Here are two different melodies played one after the other, immediately followed by them both at once. What do you hear when they are played together?
On its own, neither melody gives the impression of an ascending or descending pattern. When the two melodies are played together however, most people hear this combination as being two scales that either ascend or descend in unison together.
Our brain groups sounds according to similar characteristics. When there are multiple ways to group something, a further hierarchy sets in. In this case, the close proximity of interleaved pitches between the parts takes precedence over individual melodies, creating the illusion of a third melodic trajectory. Interestingly, this illusion continues to occur over headphones when the two parts are simultaneously introduced, one to each ear.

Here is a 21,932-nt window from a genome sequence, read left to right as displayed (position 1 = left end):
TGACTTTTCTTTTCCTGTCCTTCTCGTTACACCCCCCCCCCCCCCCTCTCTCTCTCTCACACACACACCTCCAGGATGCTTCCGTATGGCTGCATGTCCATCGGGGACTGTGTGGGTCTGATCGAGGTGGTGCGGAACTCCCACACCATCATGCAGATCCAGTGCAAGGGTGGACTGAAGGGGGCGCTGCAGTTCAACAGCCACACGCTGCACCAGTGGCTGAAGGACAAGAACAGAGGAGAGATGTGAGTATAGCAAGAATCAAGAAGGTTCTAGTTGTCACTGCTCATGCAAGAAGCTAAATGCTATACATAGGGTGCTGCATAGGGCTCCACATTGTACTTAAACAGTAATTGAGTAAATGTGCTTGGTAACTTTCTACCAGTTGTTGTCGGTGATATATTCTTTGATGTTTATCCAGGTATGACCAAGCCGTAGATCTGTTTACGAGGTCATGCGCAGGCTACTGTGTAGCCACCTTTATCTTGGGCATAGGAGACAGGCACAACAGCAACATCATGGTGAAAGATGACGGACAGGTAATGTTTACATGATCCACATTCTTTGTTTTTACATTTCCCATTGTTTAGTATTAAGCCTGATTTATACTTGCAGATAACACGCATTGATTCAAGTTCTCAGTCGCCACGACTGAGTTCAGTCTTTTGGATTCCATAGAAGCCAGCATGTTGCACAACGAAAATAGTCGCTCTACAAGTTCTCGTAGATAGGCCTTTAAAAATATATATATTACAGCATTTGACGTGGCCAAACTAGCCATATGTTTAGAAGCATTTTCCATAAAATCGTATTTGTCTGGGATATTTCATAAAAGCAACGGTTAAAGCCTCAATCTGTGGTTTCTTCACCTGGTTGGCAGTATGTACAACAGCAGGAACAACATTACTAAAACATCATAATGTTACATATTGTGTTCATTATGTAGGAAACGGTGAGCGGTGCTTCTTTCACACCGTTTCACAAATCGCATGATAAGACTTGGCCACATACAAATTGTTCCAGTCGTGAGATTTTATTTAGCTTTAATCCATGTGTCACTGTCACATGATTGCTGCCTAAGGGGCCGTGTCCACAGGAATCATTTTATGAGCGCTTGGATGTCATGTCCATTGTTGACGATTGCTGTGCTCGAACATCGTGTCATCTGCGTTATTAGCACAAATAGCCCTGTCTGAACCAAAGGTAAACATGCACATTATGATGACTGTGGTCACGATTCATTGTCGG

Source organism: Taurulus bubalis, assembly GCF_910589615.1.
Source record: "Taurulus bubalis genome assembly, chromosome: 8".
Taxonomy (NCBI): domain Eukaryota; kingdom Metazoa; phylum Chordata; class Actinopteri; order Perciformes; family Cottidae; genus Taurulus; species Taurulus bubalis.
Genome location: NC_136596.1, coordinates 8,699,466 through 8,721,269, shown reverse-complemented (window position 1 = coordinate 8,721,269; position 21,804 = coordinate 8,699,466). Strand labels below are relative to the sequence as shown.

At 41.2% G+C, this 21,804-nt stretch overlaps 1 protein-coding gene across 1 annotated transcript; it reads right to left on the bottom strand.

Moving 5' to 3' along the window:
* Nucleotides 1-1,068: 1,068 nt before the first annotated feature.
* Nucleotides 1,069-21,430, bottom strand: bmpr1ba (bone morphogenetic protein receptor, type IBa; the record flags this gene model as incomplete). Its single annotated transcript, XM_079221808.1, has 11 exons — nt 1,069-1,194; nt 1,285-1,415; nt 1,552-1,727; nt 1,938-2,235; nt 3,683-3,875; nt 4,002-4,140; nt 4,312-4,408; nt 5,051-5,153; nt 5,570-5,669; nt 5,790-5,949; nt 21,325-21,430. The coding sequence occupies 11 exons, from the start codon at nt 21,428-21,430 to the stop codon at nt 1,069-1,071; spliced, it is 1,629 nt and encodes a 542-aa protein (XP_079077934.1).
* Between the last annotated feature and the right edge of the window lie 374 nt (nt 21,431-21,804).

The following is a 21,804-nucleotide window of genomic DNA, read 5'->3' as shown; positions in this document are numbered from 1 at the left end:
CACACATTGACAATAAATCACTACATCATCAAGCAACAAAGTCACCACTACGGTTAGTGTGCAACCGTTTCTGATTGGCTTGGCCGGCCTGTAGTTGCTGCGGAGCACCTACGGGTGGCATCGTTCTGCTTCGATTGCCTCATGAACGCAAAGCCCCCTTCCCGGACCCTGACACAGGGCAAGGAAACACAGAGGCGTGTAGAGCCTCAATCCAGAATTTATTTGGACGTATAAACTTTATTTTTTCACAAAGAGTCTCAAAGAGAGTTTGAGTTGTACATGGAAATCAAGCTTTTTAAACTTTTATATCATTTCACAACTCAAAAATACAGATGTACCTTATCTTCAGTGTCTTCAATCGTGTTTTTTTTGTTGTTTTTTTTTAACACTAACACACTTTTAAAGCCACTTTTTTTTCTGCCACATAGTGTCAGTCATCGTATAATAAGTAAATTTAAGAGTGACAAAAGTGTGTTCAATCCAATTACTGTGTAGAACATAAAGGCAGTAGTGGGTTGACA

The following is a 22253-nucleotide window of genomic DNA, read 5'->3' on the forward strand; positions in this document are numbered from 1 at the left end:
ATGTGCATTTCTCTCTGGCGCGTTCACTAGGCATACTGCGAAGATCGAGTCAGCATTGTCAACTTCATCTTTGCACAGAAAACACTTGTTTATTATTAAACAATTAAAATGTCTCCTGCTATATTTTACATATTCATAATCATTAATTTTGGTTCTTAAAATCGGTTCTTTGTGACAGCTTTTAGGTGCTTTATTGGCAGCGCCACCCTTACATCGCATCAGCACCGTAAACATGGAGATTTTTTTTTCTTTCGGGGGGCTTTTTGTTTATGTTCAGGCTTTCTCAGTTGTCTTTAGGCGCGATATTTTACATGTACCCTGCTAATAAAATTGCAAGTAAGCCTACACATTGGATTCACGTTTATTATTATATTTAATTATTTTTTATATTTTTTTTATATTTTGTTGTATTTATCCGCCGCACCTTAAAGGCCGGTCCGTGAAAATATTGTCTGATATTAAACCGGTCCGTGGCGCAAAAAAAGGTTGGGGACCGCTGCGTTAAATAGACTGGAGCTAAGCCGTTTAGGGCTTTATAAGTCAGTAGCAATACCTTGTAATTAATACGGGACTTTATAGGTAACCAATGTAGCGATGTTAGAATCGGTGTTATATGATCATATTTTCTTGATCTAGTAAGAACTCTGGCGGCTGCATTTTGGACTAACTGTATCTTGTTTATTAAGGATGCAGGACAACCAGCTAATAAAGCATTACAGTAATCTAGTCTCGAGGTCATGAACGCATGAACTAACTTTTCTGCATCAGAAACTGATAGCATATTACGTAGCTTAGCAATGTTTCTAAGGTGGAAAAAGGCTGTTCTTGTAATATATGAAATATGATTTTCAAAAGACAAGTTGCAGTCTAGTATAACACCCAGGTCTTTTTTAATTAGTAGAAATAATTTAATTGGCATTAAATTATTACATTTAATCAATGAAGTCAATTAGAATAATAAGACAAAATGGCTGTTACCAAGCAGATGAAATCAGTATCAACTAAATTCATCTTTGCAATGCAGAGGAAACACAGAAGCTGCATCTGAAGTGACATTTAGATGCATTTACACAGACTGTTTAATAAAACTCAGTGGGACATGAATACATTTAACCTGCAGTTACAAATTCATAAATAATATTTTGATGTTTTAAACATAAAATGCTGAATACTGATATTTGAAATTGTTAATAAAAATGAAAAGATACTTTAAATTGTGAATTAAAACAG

This video is the second part in a new series of auditory illusion demonstrations adapted for musical instruments and voice. Some of this work appeared originally in a performance at Davies Symphony Hall for Pop-Up Magazine.
The Scale Illusion was discovered by Diana Deutsch.
Recorded by: Jeremy Harris and Meara O'Reilly
Performed by: Andrew Maguire
Animation: Isaiah Saxon